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Diss Factsheets

Ecotoxicological information

Endpoint summary

Administrative data

Description of key information

Additional information

Studies on the toxicity of the reaction mass of ammonium sulphate and potassium sulfate and sodium sulphate to terrestrial organisms are not available. Neither the substance nor its components are expected to accumulate and persist in soil due to their high water solubility and their ionic nature. Even though ammonium may adsorb to soil and suspended matter a rapid nitrification of the substance and subsequently a lower adsorption potential is anticipated. Thus detrimental effects of the substance to terrestrial organisms are not expected.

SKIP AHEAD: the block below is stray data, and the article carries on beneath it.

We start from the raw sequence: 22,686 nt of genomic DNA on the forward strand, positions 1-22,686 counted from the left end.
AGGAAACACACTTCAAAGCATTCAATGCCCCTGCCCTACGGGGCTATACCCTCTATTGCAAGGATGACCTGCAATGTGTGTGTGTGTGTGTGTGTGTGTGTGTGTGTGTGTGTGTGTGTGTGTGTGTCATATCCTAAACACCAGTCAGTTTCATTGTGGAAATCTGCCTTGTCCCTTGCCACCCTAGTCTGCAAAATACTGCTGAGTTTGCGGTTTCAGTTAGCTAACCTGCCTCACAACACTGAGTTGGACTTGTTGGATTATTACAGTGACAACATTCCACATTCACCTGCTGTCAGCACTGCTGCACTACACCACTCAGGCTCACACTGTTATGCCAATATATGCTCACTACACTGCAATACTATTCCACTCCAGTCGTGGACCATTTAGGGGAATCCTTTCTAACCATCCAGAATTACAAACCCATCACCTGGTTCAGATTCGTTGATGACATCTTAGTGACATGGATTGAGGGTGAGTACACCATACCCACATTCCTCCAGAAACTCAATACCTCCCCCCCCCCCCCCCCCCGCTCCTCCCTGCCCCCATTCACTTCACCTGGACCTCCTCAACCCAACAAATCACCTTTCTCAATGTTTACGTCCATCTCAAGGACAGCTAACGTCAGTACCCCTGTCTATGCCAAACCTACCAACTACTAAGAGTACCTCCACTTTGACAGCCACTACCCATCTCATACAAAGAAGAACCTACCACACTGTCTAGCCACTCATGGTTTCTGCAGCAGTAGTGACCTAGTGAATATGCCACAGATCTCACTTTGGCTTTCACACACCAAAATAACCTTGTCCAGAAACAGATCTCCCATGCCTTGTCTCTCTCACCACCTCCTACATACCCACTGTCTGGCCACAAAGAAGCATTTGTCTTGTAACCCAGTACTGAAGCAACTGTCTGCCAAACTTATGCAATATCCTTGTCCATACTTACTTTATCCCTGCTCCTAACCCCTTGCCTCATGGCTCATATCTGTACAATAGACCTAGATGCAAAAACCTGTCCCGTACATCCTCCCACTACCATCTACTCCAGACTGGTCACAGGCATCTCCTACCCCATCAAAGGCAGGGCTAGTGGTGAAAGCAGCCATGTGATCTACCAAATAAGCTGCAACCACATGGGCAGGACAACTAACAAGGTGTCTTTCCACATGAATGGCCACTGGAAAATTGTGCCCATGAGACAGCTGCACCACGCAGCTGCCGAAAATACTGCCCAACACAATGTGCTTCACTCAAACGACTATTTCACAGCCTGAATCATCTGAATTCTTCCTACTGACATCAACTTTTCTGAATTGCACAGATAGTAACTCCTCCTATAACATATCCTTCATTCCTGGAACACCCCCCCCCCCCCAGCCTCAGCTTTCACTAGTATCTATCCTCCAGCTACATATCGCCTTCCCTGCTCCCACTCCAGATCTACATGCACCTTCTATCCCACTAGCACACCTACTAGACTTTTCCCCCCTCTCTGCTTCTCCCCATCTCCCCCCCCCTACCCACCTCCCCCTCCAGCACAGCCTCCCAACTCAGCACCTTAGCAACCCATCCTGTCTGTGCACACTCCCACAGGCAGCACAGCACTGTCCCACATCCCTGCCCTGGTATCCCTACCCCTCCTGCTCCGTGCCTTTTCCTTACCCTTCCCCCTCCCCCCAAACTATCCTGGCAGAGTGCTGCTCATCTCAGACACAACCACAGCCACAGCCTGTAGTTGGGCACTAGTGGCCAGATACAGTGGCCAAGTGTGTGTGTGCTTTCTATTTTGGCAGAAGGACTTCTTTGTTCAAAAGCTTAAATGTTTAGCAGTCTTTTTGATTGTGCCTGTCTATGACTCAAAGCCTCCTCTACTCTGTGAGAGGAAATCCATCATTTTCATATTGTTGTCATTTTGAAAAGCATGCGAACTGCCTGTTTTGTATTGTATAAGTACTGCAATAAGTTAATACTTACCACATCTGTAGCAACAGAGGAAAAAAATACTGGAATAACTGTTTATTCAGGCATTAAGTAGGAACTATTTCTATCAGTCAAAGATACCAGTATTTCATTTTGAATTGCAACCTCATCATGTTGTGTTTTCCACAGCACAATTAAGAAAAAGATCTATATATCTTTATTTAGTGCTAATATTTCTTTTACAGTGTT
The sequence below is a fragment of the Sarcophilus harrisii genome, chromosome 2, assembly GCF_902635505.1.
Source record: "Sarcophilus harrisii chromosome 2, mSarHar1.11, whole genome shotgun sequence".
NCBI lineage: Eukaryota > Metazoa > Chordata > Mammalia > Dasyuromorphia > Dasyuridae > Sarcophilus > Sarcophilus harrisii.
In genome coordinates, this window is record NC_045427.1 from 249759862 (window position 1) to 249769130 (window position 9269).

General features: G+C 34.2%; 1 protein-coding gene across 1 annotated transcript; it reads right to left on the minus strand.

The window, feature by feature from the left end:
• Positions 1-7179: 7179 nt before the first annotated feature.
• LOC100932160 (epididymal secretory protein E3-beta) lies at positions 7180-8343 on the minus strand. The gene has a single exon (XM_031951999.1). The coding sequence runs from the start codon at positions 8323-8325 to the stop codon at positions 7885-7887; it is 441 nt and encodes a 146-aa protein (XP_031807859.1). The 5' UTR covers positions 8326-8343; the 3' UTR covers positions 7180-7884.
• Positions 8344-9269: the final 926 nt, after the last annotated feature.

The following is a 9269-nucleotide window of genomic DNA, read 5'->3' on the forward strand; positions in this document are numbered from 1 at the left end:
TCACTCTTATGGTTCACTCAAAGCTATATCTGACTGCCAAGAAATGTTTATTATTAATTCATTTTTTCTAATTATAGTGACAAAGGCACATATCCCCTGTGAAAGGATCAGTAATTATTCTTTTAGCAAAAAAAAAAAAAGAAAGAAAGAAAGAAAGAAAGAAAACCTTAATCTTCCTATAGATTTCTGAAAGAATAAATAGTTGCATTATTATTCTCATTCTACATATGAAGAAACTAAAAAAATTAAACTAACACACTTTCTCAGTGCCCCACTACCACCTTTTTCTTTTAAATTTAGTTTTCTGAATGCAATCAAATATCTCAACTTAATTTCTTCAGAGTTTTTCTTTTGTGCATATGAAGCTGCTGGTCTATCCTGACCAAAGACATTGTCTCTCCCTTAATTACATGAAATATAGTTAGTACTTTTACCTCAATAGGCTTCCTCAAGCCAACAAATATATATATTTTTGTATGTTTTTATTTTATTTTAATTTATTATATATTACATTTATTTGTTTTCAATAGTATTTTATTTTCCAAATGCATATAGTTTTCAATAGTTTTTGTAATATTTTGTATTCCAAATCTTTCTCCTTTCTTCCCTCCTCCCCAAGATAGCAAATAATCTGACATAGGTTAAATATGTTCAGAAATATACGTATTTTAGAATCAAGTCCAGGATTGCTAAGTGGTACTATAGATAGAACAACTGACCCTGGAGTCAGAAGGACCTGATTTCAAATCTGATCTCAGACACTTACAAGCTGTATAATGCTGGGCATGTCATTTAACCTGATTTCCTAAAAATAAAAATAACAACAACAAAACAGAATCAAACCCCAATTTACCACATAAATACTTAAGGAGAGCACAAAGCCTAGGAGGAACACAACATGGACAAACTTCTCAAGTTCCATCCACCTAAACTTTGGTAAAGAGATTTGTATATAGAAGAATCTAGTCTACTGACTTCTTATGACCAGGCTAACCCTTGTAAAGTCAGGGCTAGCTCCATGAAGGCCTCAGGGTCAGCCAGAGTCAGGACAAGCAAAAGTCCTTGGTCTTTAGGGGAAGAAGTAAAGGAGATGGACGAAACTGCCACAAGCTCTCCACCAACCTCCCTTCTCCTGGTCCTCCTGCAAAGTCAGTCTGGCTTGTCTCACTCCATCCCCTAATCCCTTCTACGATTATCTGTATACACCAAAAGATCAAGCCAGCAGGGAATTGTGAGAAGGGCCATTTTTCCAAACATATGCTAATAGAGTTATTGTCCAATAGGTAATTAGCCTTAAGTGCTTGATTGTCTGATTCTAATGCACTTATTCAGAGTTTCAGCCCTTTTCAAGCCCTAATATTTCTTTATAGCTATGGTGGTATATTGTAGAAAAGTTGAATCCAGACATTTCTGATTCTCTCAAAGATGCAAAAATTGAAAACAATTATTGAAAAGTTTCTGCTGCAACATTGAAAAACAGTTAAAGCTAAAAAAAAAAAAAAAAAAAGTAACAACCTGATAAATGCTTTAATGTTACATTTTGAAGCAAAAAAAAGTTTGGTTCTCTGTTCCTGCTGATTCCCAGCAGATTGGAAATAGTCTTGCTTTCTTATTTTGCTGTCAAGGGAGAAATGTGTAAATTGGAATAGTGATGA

In the terrestrial environment the main toxic effect of ammonium sulphate is induced by a reduction in soil pH that occurs in the absence of liming. The most sensitive terrestrial species are the soil microorganisms, where the abundance of nitrogen-fixing cyanobacteria in a Spanish rice field was reduced significantly following an application of 82.5 kg/ha ammonium sulphate. The lowering of soil pH by ammonium sulphate was the main cause of the reduction in the nitrogen-fixing capacity of the soil (Fernandez et al., 2000, cited in OECD SIDS 2007). Similarly in a study on lumbricid earthworms, ammonium sulphate (5 applications per year of 60 - 180 kg N/ha had effects on earthworm numbers and biomass, but again, these effects were attributed to the lowering of pH observed in parallel with ammonium sulphate application in the absence of liming (Ma et al., 1990, OECD SIDS 2007). The most sensitive species determined in studies on terrestrial plants was Picea abies. The application of ammonium sulphate at 471 kg/ha/y for six consecutive years had an effect on its drought resistance capabilities (Rosengarten-Brinck and Nihlgard, 1995, cited in OECD SIDS 2007). The abundance of two soil dwelling species, Collembola and Cryptostigmata (family Acarina, mites) increased under the application of ammonium sulphate, at 708 kg/ha/y, over 2 years (Heneghan and Bolger, 1996, cited in OECD SIDS 2007). Although the exposure of the predacious diving beetle Thermonactus basillaris resulted in 4.4% mortality following the application of 35.29 kg/ha of ammonium sulphate (Apgar et al., 1985, cited in OECD SIDS 2007).